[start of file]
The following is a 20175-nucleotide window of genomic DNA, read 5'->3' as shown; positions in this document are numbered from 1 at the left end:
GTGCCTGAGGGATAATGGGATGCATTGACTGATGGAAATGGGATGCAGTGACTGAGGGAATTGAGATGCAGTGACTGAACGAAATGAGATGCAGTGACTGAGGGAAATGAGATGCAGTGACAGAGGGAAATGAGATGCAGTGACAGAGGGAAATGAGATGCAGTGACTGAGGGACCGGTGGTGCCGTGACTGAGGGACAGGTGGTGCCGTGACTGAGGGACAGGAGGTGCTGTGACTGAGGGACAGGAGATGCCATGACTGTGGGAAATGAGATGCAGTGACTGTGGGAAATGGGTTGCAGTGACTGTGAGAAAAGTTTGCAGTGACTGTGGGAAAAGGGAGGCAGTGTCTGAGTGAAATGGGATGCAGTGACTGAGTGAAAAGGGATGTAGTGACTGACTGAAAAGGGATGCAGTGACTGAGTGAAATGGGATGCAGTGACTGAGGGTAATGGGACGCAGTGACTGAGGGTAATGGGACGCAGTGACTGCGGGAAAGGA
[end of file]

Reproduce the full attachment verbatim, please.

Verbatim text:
The following is a 20175-nucleotide window of genomic DNA, read 5'->3' as shown; positions in this document are numbered from 1 at the left end:
GTGCCTGAGGGATAATGGGATGCATTGACTGATGGAAATGGGATGCAGTGACTGAGGGAATTGAGATGCAGTGACTGAACGAAATGAGATGCAGTGACTGAGGGAAATGAGATGCAGTGACAGAGGGAAATGAGATGCAGTGACAGAGGGAAATGAGATGCAGTGACTGAGGGACCGGTGGTGCCGTGACTGAGGGACAGGTGGTGCCGTGACTGAGGGACAGGAGGTGCTGTGACTGAGGGACAGGAGATGCCATGACTGTGGGAAATGAGATGCAGTGACTGTGGGAAATGGGTTGCAGTGACTGTGAGAAAAGTTTGCAGTGACTGTGGGAAAAGGGAGGCAGTGTCTGAGTGAAATGGGATGCAGTGACTGAGTGAAAAGGGATGTAGTGACTGACTGAAAAGGGATGCAGTGACTGAGTGAAATGGGATGCAGTGACTGAGGGTAATGGGACGCAGTGACTGAGGGTAATGGGACGCAGTGACTGCGGGAAAGGA